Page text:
How to Check Timing Chain Wear on a Small Block Chevy

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As the timing chain in the small-block Chevy engine wears, it stretches and becomes unable to accurately control valve and ignition timing. The result is sluggish performance and frequent backfire through the intake manifold caused by the uncontrolled changes in timing. Checking the timing chain for excessive wear is straightforward and well within the ability of the average home mechanic.

Things You'll Need

  • White crayon
  • Crankshaft nut socket
  • 1/2-inch drive ratchet wrench
  • Clean the timing marks on the timing tab located just above the harmonic balancer on the engine block. Clean the timing mark on the harmonic balancer and mark it with a white crayon.

  • Remove the distributor cap from the distributor, located at the rear of the engine, and turn the engine counterclockwise by hand until the timing mark on the balancer lines up with the TDC (Top Dead Center) mark on the timing tab.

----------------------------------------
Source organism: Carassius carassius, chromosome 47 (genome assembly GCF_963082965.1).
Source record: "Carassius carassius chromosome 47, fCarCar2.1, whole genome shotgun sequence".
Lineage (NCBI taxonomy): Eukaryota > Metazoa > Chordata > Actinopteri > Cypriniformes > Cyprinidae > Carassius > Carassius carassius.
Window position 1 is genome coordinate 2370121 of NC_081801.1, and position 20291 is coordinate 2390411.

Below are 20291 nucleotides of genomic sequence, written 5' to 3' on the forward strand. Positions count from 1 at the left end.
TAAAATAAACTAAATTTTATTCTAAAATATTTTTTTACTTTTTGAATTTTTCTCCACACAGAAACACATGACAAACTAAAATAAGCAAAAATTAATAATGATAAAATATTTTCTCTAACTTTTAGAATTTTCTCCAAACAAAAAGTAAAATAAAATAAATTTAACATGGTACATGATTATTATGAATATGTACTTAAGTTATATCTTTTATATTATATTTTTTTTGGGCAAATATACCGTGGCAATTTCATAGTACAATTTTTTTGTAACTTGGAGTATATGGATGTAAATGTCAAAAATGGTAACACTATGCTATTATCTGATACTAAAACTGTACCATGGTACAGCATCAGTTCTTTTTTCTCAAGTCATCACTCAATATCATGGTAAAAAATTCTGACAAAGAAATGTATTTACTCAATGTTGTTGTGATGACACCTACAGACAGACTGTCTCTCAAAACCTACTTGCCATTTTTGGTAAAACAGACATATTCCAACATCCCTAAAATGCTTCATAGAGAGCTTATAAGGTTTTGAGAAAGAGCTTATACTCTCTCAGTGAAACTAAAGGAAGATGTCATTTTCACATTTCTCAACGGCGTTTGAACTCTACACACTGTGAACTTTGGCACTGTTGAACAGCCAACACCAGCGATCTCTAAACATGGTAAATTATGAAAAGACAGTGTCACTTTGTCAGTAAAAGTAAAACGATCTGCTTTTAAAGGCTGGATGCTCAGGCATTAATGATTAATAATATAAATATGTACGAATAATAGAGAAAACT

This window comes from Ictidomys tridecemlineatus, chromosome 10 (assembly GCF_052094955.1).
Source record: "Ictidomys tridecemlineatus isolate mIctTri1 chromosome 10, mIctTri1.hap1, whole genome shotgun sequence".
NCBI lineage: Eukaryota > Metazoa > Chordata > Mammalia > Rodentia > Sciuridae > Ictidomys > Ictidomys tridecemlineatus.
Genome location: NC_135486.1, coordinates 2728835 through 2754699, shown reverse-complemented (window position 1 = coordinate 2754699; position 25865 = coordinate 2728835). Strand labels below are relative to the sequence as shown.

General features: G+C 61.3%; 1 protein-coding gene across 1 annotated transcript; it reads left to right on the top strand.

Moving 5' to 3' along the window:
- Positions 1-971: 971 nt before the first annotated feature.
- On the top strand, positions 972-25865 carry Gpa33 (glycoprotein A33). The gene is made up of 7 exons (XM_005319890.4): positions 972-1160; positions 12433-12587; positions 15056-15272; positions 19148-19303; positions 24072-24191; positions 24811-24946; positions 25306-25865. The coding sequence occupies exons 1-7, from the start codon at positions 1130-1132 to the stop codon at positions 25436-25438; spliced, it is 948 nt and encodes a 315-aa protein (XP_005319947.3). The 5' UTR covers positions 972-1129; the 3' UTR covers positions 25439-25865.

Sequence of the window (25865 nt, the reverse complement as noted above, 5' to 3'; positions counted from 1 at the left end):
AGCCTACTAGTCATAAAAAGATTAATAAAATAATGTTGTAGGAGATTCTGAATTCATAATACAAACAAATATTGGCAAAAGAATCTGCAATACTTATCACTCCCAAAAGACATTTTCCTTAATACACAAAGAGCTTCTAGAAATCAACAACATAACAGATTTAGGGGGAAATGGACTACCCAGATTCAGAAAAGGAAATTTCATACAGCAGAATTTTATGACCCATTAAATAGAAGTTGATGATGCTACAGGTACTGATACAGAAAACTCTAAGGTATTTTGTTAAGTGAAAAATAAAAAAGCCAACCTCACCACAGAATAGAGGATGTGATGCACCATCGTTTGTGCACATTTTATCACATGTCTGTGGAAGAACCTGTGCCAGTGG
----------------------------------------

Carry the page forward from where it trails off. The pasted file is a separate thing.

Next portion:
• Turn the engine clockwise with the crankshaft socket and 1/2-inch drive ratchet until the rotor just starts to move and stops turning. Note the degree of rotation indicated by lining the timing mark on the harmonic balancer with the marks on the timing tab.

  • Calculate the difference between the two readings. The difference between the two indicates the amount of slack in the timing chain. Three to five degrees is normal, and more than 10 degrees is excessive. More than 10 degrees of slack indicates that it is time to replace the chain and gears.

References

  • Photo Credit Jupiterimages/Comstock/Getty Images
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